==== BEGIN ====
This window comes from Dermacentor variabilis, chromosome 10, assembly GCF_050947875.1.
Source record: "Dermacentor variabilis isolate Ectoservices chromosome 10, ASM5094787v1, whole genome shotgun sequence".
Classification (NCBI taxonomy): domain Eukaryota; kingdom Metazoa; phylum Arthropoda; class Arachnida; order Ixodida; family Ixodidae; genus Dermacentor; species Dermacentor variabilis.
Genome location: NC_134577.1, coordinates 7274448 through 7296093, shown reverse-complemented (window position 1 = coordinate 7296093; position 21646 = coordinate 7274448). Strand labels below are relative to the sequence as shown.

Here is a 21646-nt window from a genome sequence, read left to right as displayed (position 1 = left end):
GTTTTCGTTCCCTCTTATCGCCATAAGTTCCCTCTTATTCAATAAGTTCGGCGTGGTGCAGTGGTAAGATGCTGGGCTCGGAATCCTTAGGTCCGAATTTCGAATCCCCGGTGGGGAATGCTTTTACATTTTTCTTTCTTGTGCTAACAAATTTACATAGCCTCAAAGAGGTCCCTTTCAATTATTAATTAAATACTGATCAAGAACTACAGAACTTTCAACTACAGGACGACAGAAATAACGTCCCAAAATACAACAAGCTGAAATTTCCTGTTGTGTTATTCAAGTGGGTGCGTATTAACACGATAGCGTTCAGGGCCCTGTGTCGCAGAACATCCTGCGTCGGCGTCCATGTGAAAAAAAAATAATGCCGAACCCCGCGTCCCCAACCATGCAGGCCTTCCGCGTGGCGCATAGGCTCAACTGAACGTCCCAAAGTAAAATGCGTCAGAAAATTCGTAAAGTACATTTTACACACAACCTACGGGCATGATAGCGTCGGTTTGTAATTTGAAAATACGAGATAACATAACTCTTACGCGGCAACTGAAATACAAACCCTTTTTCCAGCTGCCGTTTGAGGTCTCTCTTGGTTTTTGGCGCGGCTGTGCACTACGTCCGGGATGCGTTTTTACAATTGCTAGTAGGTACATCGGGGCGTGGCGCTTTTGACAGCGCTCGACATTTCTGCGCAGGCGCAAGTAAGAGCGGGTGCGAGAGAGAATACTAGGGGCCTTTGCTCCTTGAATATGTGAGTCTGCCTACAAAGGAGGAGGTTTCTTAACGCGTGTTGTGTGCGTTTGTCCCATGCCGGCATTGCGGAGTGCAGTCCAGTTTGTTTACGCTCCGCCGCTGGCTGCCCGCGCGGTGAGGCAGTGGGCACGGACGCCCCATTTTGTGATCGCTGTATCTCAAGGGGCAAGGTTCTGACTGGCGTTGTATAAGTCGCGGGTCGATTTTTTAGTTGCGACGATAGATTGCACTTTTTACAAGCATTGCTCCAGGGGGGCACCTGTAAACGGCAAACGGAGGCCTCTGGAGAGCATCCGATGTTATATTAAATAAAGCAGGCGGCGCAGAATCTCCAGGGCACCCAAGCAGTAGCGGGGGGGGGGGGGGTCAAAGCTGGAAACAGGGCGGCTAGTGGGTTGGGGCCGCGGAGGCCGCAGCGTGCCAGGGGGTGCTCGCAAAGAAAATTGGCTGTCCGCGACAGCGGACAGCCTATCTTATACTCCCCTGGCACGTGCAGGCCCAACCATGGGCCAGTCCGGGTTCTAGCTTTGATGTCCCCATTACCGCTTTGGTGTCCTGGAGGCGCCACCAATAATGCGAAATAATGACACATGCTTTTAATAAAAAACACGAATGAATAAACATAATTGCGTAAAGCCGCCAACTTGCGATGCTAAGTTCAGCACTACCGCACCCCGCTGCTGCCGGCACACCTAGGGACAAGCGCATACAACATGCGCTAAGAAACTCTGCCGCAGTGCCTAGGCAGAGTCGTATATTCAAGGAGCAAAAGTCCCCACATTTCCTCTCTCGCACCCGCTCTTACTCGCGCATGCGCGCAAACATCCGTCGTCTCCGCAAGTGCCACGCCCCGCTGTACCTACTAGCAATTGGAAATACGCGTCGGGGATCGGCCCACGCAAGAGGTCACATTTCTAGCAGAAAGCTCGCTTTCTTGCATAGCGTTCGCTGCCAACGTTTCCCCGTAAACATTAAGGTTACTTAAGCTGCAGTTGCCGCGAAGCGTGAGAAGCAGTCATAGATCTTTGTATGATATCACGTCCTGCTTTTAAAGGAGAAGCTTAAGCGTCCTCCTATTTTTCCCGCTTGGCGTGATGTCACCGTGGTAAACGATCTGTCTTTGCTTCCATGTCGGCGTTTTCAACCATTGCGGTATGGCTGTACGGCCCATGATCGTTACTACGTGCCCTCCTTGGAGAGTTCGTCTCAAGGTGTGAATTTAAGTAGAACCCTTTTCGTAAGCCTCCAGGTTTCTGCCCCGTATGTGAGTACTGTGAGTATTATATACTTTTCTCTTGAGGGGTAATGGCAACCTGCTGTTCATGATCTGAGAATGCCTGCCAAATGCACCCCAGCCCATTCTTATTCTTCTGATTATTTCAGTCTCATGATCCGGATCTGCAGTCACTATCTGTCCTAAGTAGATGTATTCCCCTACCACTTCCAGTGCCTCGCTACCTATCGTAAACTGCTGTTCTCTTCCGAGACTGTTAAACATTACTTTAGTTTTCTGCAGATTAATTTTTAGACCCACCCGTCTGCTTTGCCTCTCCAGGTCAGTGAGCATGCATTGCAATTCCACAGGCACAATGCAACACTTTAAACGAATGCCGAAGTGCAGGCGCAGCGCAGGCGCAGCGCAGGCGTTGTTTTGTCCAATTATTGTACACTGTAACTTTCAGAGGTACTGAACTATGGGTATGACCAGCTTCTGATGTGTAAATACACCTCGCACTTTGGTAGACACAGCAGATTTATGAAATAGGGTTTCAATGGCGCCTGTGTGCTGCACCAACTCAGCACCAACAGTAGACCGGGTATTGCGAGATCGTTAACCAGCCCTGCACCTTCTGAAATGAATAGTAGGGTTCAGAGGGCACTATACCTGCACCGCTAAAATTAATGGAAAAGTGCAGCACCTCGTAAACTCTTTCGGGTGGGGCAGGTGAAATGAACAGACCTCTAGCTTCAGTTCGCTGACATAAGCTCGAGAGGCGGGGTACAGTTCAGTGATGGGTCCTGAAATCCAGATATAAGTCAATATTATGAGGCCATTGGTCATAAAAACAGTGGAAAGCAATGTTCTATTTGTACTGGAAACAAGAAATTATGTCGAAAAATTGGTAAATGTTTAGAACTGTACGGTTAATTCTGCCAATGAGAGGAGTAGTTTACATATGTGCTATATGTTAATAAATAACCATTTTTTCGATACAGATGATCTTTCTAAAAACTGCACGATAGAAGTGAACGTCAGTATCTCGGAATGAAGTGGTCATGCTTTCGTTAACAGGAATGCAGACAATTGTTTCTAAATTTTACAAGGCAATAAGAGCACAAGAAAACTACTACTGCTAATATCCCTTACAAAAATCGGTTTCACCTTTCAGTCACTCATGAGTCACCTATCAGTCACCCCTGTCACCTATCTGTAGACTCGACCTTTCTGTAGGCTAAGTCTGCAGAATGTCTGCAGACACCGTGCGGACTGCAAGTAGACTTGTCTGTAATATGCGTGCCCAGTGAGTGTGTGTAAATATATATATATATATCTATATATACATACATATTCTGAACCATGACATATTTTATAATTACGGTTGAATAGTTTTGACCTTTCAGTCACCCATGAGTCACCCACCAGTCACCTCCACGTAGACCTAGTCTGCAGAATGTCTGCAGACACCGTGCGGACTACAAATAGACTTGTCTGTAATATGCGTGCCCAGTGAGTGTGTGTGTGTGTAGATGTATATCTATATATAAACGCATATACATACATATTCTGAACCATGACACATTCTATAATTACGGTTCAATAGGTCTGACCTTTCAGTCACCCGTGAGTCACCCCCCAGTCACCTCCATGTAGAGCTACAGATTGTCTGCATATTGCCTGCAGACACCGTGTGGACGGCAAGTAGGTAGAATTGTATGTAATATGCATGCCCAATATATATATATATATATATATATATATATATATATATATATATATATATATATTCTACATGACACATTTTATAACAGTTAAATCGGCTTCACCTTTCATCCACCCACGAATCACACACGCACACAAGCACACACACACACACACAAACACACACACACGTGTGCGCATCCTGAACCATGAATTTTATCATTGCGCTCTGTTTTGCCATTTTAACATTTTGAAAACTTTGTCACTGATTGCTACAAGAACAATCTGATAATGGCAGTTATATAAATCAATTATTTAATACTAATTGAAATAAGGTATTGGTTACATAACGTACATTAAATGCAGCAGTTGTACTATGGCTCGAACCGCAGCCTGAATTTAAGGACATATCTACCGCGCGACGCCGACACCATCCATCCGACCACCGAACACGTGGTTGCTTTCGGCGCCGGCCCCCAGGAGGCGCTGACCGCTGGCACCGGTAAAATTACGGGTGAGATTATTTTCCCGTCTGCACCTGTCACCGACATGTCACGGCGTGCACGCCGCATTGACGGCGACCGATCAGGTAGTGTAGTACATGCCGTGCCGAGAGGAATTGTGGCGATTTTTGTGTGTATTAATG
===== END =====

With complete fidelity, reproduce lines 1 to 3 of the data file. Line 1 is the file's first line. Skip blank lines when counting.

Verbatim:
This window comes from Dermacentor variabilis, chromosome 10, assembly GCF_050947875.1.
Source record: "Dermacentor variabilis isolate Ectoservices chromosome 10, ASM5094787v1, whole genome shotgun sequence".
Classification (NCBI taxonomy): domain Eukaryota; kingdom Metazoa; phylum Arthropoda; class Arachnida; order Ixodida; family Ixodidae; genus Dermacentor; species Dermacentor variabilis.